At the time of the incident, Peter was twenty-seven years of age and lived with his parents. They were in Europe at the time that Frederick was shot. Peter was self-supporting, gainfully employed, and had lived away from home three different times for extended periods. He was also an alcoholic, and his parents were aware of his condition. They were aware that he had been arrested on at least eight occasions for driving under the influence of alcohol. The parents also knew that Peter was violent when intoxicated. He was often brought home visibly bruised and bloodied from fighting when drunk. When he went out at night, his parents admonished him to stay calm and "mind his own business," knowing that he was prone to violent acts when intoxicated.
Peter, at times, would shoot his firearms while intoxicated. His parents would try to intervene when he left the house, drunk, with his guns. He shot at the insulators in high power lines behind his parents' house, and his father warned him against such conduct.
The motion judge allowed the Laverys' motion for summary judgment on the third and fifth counts of the complaint. He ruled that "as a matter of law" the Laverys were not liable for the actions of their adult son. Later, the judge allowed Peter's motion for partial summary judgment on counts two and four. The judge ruled that "[a]s a matter of law plaintiff's injury resulted solely and wholly from intentional acts of [Peter]." On appeal, the plaintiffs claim that the judge's actions on the motions constituted error.
1. Liability of the parents. The plaintiffs claim that there was a material issue as to whether Peter was emancipated from his parents at the time he shot Frederick. We disagree. At the time of the incident that was the basis of the plaintiffs' complaint, Peter was twenty-seven years of age. He was, therefore, an adult. See G. L. c. 4, Section 7, Forty-eighth and Fiftieth (1986 ed.) (defining the terms "minor" and "adult"). He had graduated from high school ten years earlier, attended the Massachusetts Maritime Academy, and had been working full-time off and on for several years. "The fortuity of [Peter's] living in [his parents'] home does not create a duty where none otherwise exists; nor does their status as parents, without more, impose on [them] the duty to supervise and control their emancipated adult son." Alioto v. Marnell, 402 Mass. 36 , 39 (1988).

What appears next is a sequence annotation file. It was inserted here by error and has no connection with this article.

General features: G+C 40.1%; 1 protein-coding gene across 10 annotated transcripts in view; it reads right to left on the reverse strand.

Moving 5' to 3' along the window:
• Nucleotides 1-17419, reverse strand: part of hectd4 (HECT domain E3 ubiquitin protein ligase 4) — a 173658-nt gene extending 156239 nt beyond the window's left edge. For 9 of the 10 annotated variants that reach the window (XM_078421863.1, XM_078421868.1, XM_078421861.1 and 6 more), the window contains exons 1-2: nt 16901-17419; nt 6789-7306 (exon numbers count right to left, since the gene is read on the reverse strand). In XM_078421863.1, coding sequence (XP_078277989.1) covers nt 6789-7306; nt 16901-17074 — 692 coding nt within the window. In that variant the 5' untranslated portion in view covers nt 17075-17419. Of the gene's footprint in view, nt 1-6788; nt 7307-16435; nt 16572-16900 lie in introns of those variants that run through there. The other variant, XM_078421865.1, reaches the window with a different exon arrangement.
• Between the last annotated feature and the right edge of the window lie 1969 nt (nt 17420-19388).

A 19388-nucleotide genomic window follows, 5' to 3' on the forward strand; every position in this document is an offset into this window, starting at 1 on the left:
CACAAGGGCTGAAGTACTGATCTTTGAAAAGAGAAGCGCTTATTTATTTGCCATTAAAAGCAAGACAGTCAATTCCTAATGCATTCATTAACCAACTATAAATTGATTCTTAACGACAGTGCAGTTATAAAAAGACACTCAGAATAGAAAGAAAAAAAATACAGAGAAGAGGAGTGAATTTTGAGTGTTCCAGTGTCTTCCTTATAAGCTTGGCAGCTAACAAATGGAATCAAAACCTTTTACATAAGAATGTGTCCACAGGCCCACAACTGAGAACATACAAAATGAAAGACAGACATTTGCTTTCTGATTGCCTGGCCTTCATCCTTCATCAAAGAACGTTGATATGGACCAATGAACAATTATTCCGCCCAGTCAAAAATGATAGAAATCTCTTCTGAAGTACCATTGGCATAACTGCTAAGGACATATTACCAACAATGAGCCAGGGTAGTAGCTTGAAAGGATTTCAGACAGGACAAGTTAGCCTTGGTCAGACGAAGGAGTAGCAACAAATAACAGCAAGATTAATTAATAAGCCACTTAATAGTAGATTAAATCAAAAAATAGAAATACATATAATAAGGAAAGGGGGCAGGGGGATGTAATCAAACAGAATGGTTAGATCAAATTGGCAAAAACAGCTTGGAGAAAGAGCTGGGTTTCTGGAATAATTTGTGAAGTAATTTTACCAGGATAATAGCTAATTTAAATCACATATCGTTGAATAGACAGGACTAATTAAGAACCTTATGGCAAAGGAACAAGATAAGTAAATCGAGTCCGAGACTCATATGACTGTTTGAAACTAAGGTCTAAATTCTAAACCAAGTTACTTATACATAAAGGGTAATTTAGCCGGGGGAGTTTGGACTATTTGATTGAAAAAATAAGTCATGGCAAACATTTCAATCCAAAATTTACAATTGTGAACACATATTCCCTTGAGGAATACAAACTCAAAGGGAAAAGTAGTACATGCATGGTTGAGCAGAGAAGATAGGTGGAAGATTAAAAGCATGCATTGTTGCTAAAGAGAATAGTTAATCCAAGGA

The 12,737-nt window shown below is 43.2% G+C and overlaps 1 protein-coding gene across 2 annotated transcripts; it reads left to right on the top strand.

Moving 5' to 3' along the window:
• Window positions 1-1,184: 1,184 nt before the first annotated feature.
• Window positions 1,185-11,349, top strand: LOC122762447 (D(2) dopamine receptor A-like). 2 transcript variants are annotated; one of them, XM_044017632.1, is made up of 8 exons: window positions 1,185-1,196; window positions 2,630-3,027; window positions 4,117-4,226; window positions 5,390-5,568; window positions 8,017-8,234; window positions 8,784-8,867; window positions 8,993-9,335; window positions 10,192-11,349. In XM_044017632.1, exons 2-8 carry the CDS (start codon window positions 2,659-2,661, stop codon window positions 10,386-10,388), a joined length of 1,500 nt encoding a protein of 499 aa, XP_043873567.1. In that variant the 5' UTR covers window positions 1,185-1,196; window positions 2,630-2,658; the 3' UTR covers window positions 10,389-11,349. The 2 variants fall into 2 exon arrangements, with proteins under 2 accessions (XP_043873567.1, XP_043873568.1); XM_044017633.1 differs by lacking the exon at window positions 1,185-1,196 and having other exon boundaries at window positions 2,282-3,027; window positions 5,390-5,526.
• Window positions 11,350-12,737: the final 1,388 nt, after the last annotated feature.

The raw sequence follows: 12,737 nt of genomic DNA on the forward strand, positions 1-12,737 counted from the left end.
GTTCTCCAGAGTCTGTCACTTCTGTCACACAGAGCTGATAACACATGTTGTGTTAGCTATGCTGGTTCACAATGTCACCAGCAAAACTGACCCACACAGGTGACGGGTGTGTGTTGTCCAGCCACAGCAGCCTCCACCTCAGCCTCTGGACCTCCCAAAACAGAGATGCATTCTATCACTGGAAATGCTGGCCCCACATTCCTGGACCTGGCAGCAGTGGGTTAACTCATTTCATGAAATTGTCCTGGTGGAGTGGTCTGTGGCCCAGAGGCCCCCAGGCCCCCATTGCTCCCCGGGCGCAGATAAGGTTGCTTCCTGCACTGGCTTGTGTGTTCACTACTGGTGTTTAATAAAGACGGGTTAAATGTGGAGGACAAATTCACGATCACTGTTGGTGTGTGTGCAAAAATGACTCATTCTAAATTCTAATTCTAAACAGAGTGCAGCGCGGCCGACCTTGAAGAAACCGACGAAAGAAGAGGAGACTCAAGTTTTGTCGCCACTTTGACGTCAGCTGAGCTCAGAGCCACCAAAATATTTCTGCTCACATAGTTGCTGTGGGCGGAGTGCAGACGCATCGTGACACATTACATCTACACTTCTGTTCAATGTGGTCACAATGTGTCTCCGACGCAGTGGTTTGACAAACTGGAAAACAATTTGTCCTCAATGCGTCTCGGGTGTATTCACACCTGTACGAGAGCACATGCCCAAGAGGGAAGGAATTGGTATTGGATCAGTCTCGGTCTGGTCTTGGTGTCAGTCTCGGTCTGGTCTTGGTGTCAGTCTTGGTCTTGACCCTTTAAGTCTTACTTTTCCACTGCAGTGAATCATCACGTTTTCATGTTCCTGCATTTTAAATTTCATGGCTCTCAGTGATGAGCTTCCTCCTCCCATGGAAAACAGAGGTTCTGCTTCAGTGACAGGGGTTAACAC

The plaintiffs argue that even if Peter was an emancipated adult the parents were negligent because they knew of his misuse of firearms. They do not cite any decision that supports their argument. In addition, there was no evidence that the parents knew or should have known that Peter had a propensity for using his firearms in a violent or threatening manner toward anyone prior to the incident here.
2. Liability of Peter. The plaintiffs claim that it was error for the judge to grant Peter's motion for summary judgment on the second and fourth counts of the amended complaint. Both counts alleged that Peter was negligent in the use of the firearm. There was no evidence presented to the judge that showed any negligence on the part of Peter. Rather, the record clearly established that Peter intentionally shot Frederick. "[A] finding of intentional conduct precludes a finding that the same conduct was negligent." Sabatinelli v. Butler, 363 Mass. 565 , 567 (1973). Therefore, the judge was correct in allowing Peter's partial motion for summary judgment. We note that the first count of the amended complaint that alleged Peter had committed an assault and battery on Frederick was dismissed by stipulation of the parties after the judge's action on the motions.
3. Other matters. Because it would not have affected our decision, we need not reach the plaintiffs' argument that certain material should not have been included in the record appendix.
[Note 1] Michael McDonald.
[Note 2] Ann Lavery and Peter Lavery.